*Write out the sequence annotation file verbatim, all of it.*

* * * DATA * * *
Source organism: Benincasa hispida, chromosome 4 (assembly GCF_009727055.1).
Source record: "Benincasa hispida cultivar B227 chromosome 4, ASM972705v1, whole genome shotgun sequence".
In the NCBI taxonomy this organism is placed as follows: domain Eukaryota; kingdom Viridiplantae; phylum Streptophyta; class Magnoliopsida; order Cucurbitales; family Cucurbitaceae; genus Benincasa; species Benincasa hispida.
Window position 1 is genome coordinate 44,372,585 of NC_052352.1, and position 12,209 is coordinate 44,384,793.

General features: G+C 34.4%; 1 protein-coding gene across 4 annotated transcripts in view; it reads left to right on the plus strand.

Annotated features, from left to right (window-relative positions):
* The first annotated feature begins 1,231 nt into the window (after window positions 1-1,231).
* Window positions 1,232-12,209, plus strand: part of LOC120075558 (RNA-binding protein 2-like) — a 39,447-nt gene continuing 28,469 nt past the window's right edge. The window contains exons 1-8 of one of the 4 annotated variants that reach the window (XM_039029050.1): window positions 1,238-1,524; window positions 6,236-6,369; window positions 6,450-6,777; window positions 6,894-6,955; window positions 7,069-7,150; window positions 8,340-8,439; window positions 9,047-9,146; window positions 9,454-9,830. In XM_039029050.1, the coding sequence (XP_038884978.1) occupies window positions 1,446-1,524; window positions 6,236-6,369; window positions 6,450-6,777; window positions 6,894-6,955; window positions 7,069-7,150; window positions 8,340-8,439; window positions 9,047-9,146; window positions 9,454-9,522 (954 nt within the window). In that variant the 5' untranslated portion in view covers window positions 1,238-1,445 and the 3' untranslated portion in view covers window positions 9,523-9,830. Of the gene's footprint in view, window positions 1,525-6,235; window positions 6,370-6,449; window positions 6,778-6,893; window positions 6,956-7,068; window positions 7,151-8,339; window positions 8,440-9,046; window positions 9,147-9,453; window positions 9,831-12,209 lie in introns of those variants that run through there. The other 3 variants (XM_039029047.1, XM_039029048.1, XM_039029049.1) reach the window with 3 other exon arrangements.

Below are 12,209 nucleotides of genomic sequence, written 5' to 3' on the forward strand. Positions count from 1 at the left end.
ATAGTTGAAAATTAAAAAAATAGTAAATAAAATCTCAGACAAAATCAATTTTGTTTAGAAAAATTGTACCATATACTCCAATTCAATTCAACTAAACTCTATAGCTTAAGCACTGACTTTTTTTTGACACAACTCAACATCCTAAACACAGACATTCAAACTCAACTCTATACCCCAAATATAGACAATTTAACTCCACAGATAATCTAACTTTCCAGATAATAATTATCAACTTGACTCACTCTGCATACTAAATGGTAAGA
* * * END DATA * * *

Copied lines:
Source organism: Benincasa hispida, chromosome 4 (assembly GCF_009727055.1).
Source record: "Benincasa hispida cultivar B227 chromosome 4, ASM972705v1, whole genome shotgun sequence".
In the NCBI taxonomy this organism is placed as follows: domain Eukaryota; kingdom Viridiplantae; phylum Streptophyta; class Magnoliopsida; order Cucurbitales; family Cucurbitaceae; genus Benincasa; species Benincasa hispida.
Window position 1 is genome coordinate 44,372,585 of NC_052352.1, and position 12,209 is coordinate 44,384,793.

General features: G+C 34.4%; 1 protein-coding gene across 4 annotated transcripts in view; it reads left to right on the plus strand.

Annotated features, from left to right (window-relative positions):
* The first annotated feature begins 1,231 nt into the window (after window positions 1-1,231).
* Window positions 1,232-12,209, plus strand: part of LOC120075558 (RNA-binding protein 2-like) — a 39,447-nt gene continuing 28,469 nt past the window's right edge. The window contains exons 1-8 of one of the 4 annotated variants that reach the window (XM_039029050.1): window positions 1,238-1,524; window positions 6,236-6,369; window positions 6,450-6,777; window positions 6,894-6,955; window positions 7,069-7,150; window positions 8,340-8,439; window positions 9,047-9,146; window positions 9,454-9,830. In XM_039029050.1, the coding sequence (XP_038884978.1) occupies window positions 1,446-1,524; window positions 6,236-6,369; window positions 6,450-6,777; window positions 6,894-6,955; window positions 7,069-7,150; window positions 8,340-8,439; window positions 9,047-9,146; window positions 9,454-9,522 (954 nt within the window). In that variant the 5' untranslated portion in view covers window positions 1,238-1,445 and the 3' untranslated portion in view covers window positions 9,523-9,830. Of the gene's footprint in view, window positions 1,525-6,235; window positions 6,370-6,449; window positions 6,778-6,893; window positions 6,956-7,068; window positions 7,151-8,339; window positions 8,440-9,046; window positions 9,147-9,453; window positions 9,831-12,209 lie in introns of those variants that run through there. The other 3 variants (XM_039029047.1, XM_039029048.1, XM_039029049.1) reach the window with 3 other exon arrangements.

Below are 12,209 nucleotides of genomic sequence, written 5' to 3' on the forward strand. Positions count from 1 at the left end.
ATAGTTGAAAATTAAAAAAATAGTAAATAAAATCTCAGACAAAATCAATTTTGTTTAGAAAAATTGTACCATATACTCCAATTCAATTCAACTAAACTCTATAGCTTAAGCACTGACTTTTTTTTGACACAACTCAACATCCTAAACACAGACATTCAAACTCAACTCTATACCCCAAATATAGACAATTTAACTCCACAGATAATCTAACTTTCCAGATAATAATTATCAACTTGACTCACTCTGCATACTAAATGGTAAGA